Builder unveils plans for Marine Street

This property at the east end of Marine Street may soon be the City Island’s latest waterfront real estate development, but many residents want to have their voices heard on the project. Photo by Patrick Rocchio

A planned development that would plop two large buildings on Marine Street has City Island residents hot and bothered.

The architect and lawyer for the owner of the Marine Street waterfront property attended a City Island Civic Association meeting on Tuesday, November 24 to present an updated development plan. The plan calls for 32 apartments spread between two, two-story buildings, 93 parking spots and public waterfront access.

CICA president Bill Stanton declared the planned development out of context with older, nearby buildings. Stanton would prefer to see a handful of roomy houses on the property, a former maritime facility. Such houses would fit his vision of an upscale island.

“We’re not anti-development,” Stanton said. “We’re anti-overdevelopment.”

He admits that the Marine Street property will eventually see construction.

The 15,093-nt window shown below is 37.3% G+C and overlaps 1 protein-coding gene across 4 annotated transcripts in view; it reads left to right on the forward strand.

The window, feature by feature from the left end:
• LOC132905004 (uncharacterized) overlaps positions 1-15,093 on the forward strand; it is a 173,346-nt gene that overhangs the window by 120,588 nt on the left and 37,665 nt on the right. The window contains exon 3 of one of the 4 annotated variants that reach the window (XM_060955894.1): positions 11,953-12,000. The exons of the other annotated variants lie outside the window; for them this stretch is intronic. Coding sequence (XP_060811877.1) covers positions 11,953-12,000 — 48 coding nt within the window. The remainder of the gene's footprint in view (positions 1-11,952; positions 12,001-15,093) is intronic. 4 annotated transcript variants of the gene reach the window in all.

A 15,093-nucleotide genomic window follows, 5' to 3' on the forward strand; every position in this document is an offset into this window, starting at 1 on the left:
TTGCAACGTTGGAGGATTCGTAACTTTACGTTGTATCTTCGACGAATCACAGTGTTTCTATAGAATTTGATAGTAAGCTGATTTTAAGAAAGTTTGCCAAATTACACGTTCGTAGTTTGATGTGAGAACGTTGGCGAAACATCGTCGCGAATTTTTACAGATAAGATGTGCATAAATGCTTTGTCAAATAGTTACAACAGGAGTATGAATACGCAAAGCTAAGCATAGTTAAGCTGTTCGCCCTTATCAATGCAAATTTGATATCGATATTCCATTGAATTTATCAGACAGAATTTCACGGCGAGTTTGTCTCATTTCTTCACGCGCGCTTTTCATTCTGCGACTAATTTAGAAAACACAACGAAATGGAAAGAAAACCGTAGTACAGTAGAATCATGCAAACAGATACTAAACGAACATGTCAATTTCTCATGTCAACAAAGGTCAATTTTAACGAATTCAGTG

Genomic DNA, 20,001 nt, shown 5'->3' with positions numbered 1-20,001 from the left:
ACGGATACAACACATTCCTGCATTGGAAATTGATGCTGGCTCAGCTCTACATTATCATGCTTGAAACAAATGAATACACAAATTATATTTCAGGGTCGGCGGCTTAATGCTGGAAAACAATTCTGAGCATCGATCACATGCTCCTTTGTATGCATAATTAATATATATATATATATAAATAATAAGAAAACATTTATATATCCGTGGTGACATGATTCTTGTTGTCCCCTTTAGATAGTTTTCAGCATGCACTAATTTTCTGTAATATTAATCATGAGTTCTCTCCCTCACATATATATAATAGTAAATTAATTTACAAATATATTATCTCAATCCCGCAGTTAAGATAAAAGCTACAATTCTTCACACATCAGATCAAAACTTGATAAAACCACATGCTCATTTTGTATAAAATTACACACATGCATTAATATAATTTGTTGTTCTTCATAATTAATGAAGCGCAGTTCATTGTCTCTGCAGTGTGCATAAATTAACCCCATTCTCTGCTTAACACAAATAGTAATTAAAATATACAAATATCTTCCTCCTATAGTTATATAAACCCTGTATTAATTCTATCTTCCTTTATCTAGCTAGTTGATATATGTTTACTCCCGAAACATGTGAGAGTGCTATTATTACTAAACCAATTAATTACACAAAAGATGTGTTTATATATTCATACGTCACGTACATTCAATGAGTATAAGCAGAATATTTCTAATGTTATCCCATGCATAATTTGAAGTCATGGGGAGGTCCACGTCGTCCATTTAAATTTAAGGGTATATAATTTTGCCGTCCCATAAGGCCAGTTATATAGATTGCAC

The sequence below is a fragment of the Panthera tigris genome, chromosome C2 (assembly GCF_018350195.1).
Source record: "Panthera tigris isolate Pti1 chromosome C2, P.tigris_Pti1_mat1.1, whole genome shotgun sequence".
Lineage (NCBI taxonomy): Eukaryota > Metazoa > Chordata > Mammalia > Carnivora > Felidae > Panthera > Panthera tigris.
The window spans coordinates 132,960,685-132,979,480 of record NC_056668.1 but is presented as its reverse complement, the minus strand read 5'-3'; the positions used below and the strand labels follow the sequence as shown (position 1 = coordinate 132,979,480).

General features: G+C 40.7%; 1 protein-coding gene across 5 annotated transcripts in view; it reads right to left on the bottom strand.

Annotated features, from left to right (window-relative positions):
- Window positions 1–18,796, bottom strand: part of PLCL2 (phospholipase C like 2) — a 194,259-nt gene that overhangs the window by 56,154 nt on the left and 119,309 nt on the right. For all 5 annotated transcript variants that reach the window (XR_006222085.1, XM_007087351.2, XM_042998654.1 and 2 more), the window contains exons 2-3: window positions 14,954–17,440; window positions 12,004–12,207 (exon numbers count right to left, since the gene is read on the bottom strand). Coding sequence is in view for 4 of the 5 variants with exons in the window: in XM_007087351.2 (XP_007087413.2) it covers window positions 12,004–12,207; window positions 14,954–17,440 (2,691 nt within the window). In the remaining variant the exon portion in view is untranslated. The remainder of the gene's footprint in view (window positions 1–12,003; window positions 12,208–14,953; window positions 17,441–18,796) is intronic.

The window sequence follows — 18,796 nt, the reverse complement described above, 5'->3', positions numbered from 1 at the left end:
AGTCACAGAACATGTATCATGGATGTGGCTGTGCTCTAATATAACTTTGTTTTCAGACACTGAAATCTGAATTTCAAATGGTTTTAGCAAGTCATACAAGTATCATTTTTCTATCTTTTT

“Let’s face it…unless people already on City Island want to buy up every vacant lot…development is going to occur,” Stanton said.

Many on City Island are wary of developers determined to squeeze residential units onto properties, developers indifferent to neighbors’ concerns.

“Many islanders are on edge because we’ve been hit several times by developers who’re building beyond what we feel is the tenor and the tone of City Island,” Stanton said. “When I see what’s going on in Westchester Square with homeless housing, I’m concerned that if large properties remain unsold, builders will resort to trying that here.”

In the past year, owners of two-family homes on City Island have received solicitations stating that they could fetch higher rents if they housed distressed families.

The planned development discussed on November 24 sits at the east end of Marine Street.

“We’re taking about waterfront property that a lot of people want,” Stanton said. “I would much rather see five houses going for $2 million each. The word ‘affluent’ in this current climate seems to be a dirty word. I think that affluent people want to live and invest on City Island. At the same time, it’s a great place for any people, in any tax bracket.”

Reach reporter Patrick Rocchio at 718 742-3393 or

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